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    ABSTRACT: Individual effect of different field scale management interventions for water saving in rice viz. changing date of transplanting, cultivar and irrigation schedule on yield, water saving and water productivity is well documented in the literature. However, little is known about their integrated effect. To study that, field experimentation and modeling approach was used. Field experiments were conducted for 2 years (2006 and 2007) at Punjab Agricultural University Farm, Ludhiana on a deep alluvial loamy sand Typic Ustipsamment soils developed under hyper-thermic regime. Treatments included three dates of transplanting (25 May, 10 June and 25 June), two cultivars (PR 118 inbred and RH 257 hybrid) and two irrigation schedules (2-days drainage period and at soil water suction of 16 kPa). The model used was CropSyst, which has already been calibrated for growth (periodic biomass and LAI) of rice and soil water content in two independent experiments. The main findings of the field and simulation studies conducted are compared to any individual, integrated management of transplanting date, cultivar and irrigation, sustained yield (6.3–7.5 t ha−1) and saved substantial amount of water in rice. For example, with two management interventions, i.e. shifting of transplanting date to lower evaporative demand (from 5 May to 25 June) concomitant with growing of short duration hybrid variety (90 days from transplanting to harvest), the total real water saving (wet saving) through reduction in evapotranspiration (ET) was 140 mm, which was almost double than managing the single, i.e. 66 mm by shifting transplanting or 71 mm by growing short duration hybrid variety. Shifting the transplanting date saved water through reduction in soil water evaporation component while growing of short duration variety through reduction in both evaporation and transpiration components of water balance. Managing irrigation water schedule based on soil water suction of 16 kPa at 15–20 cm soil depth, compared to 2-day drainage, did not save water in real (wet saving), however, it resulted into apparent water saving (dry saving). The real crop water productivity (marketable yield/ET) was more by 17% in 25th June transplanted rice than 25th May, 23% in short duration variety than long and 2% in irrigation treatment of 16 kPa soil water suction than 2-days drainage. The corresponding values for the apparent crop water productivity (marketable yield/irrigation water applied) were 16, 20 and 50%, respectively. Pooled experimental data of 2 years showed that with managing irrigation scheduling based on soil water suction of 16 kPa at 15–20 cm soil depth, though 700 mm irrigation water was saved but the associated yield was reduced by 277 kg ha−1.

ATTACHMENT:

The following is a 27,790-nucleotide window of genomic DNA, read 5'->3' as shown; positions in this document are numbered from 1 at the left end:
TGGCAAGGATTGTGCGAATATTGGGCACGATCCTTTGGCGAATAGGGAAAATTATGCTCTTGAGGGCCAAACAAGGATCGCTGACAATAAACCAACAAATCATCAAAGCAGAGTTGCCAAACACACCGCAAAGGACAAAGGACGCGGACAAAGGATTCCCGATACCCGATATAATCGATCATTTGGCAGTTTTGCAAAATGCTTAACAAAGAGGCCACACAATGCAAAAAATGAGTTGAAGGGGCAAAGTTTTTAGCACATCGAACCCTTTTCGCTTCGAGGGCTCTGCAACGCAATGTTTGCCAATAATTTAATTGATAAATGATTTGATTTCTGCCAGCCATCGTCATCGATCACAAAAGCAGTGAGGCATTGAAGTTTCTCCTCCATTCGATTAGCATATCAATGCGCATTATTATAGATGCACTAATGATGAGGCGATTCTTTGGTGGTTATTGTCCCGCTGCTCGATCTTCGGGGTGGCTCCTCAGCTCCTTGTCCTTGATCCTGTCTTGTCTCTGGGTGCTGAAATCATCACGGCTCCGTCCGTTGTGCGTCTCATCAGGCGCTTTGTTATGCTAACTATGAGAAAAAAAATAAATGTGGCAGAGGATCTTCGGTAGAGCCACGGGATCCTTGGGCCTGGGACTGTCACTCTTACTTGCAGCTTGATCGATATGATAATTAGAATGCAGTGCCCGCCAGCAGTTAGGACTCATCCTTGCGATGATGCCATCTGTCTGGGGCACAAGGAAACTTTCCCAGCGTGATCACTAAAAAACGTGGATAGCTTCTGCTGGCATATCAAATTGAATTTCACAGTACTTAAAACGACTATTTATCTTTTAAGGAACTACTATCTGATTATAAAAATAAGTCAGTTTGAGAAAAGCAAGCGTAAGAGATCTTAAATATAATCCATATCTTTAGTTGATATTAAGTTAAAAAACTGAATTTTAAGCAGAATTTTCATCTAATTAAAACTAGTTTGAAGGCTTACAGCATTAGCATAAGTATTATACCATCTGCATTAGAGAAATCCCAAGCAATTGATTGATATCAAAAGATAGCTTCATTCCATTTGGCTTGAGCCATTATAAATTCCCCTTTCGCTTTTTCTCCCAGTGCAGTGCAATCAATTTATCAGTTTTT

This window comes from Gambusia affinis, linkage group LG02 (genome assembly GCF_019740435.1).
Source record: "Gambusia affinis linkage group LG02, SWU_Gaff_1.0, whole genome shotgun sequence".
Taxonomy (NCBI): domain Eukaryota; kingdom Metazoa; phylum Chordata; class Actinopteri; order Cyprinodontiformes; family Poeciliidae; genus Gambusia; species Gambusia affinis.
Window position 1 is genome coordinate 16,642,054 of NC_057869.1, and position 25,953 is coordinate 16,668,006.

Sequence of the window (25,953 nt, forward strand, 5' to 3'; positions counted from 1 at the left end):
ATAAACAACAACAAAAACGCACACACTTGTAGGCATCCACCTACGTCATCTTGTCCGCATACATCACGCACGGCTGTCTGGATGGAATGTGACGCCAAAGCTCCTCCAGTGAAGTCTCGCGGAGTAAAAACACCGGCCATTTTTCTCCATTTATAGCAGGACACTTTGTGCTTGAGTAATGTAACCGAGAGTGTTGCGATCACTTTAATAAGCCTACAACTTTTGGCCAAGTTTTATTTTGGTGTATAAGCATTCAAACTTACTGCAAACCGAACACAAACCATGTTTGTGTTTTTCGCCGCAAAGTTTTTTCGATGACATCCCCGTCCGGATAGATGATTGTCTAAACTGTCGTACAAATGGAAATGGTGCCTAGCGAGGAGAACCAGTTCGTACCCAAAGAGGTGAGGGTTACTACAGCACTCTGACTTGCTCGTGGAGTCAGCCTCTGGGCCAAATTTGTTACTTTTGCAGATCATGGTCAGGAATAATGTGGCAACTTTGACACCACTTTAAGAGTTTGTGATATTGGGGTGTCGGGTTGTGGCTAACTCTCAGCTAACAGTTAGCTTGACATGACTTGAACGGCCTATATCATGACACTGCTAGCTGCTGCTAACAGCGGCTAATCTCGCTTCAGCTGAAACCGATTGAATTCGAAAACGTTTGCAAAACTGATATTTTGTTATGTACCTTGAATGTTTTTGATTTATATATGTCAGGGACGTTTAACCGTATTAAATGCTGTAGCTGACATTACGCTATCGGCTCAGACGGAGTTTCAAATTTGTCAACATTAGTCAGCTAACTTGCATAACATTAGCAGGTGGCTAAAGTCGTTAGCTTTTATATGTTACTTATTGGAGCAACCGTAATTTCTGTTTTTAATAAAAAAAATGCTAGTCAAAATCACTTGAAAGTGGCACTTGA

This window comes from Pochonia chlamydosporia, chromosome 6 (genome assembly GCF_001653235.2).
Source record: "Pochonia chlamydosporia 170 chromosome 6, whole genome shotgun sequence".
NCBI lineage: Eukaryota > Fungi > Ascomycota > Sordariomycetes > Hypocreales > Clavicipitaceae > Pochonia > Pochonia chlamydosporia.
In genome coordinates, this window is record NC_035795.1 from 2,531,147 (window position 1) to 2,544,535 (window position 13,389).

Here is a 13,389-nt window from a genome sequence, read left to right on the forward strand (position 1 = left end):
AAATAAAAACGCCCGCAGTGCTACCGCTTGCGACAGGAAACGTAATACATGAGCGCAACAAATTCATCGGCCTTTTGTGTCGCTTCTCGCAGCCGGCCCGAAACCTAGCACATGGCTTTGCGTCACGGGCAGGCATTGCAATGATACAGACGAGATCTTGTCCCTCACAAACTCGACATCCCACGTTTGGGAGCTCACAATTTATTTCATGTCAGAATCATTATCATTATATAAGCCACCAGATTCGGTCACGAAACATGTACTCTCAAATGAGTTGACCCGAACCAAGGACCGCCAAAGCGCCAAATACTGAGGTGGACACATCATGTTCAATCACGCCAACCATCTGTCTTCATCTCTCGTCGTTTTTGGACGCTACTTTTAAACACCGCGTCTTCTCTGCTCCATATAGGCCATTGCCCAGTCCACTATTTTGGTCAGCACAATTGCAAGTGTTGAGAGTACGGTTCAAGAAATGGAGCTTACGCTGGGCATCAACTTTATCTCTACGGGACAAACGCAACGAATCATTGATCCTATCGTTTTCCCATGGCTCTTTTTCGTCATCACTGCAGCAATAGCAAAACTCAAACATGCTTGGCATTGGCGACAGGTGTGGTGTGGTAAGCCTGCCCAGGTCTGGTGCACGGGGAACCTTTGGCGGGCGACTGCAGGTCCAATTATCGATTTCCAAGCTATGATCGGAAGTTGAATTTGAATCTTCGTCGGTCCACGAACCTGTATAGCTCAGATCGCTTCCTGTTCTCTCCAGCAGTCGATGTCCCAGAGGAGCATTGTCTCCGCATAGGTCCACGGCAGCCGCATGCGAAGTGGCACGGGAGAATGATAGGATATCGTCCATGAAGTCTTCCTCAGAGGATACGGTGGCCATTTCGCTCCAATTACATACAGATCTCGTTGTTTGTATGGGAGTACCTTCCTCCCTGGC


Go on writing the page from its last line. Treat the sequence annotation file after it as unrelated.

Agricultural Water Management 07/2009; 96(7):1096-1104. · 2.33 Impact Factor
  • Indian Journal of Weed Science. 01/2009; 41(3&4):136-141.